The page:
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Researchers provide political policymakers with the information they need to form, defend or oppose policies.

What does a political researcher do? Typical employers | Qualifications and training | Key skills

MPs need help gathering the information that goes into the policies and portfolios they work on, and they employ researchers to do this. Researchers use this information to draft reports, policy briefings and notes for committees and debates.

Other typical responsibilities include:

  • analysing and interpreting data
  • advising on policy issues
  • keeping up to date with legislation, upcoming debates and bills
  • responding to enquiries from the public and other politicians
  • writing newsletters and media releases
  • keeping records.

Typical employers of political party research officers

The political parties represented in parliament employ research officers, most of whom are based at party headquarters.

Opportunities are advertised on party websites and in party magazines, along with specialist websites such as Working for an MP.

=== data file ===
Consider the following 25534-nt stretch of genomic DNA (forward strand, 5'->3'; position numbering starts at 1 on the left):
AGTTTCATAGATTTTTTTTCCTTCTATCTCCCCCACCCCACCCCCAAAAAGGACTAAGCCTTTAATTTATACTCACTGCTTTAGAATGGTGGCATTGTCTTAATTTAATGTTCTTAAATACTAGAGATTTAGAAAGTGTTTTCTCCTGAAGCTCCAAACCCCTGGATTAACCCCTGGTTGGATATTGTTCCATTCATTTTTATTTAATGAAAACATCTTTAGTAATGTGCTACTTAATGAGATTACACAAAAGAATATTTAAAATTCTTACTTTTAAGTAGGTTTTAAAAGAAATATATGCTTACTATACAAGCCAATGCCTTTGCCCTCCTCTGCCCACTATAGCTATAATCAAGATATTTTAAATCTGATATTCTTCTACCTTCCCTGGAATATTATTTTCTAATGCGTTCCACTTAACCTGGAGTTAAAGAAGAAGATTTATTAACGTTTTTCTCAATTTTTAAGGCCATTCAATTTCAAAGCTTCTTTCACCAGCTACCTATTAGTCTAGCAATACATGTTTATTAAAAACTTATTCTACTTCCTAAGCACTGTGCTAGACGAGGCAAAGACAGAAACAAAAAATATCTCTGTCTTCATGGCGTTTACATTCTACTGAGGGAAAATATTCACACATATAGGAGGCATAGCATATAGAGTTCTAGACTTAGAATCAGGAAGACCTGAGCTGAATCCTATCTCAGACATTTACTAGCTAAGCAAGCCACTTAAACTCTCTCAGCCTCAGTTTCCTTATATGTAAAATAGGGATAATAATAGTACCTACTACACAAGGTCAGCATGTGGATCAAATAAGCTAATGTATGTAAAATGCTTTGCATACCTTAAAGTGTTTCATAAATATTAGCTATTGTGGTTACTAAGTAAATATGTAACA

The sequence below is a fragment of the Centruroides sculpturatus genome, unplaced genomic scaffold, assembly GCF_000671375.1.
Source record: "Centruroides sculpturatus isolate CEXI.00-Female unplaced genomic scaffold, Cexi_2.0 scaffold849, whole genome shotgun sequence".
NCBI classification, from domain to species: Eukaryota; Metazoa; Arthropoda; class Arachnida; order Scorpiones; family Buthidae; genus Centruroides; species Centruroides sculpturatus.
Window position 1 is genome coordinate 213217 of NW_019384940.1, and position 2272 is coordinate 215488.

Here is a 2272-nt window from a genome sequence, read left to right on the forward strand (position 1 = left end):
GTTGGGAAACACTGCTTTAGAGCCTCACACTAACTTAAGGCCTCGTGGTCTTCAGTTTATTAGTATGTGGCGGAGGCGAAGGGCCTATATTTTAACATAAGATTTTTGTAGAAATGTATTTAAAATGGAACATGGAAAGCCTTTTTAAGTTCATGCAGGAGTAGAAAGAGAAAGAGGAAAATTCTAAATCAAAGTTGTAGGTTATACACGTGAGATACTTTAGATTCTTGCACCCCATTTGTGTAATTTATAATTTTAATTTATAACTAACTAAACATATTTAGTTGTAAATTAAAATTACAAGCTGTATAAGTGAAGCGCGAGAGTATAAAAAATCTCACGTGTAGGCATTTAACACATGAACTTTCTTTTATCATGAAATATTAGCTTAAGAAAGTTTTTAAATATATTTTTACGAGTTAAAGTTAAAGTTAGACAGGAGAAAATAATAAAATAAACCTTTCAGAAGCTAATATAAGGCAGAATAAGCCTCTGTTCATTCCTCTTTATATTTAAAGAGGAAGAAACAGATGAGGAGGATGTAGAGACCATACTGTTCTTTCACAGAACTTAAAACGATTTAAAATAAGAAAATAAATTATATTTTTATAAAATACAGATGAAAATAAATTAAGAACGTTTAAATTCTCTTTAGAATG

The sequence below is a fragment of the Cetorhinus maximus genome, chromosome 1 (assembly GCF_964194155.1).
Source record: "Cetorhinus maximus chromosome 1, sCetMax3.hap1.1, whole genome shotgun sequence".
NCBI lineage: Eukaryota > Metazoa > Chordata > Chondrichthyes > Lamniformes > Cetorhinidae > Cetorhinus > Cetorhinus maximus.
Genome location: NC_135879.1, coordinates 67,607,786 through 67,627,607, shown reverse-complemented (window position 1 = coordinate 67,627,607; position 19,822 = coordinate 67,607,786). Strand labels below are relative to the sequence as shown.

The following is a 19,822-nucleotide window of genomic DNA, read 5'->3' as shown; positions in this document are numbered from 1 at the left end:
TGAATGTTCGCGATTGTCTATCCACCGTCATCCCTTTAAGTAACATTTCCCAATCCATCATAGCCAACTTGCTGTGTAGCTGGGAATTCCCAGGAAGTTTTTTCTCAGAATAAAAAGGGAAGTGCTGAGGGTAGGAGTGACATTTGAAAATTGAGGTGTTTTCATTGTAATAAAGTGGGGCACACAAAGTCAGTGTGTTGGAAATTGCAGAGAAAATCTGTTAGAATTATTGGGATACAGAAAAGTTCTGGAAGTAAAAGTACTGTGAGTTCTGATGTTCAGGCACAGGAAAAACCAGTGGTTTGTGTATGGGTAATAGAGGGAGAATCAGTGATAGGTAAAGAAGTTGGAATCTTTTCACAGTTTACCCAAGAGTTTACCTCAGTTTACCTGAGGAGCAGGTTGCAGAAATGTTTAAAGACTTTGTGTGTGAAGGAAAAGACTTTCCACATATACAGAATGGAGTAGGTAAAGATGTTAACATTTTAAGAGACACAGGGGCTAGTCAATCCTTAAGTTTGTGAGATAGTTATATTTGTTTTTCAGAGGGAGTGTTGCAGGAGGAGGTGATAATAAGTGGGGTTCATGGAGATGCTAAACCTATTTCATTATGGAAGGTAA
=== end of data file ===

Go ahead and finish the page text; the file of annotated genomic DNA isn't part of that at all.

Qualifications and training required

You'll need a good knowledge of how parliament works to get into this career. This could be through a degree in a subject such as politics, government, public/social administration, sociology, law, history or economics. You may also be able to gain this experience through voluntary work.

Key skills for political party research officers

Recruiters look for candidates who are organised and have experience of carrying out, and reporting on, rigorous research. Other essential skills and qualities include:

  • knowledge and interest in politics and current affairs
  • IT skills
  • numerical skills
  • strong communication skills and confidence working with people from all backgrounds
  • an understanding of the importance of confidentiality.

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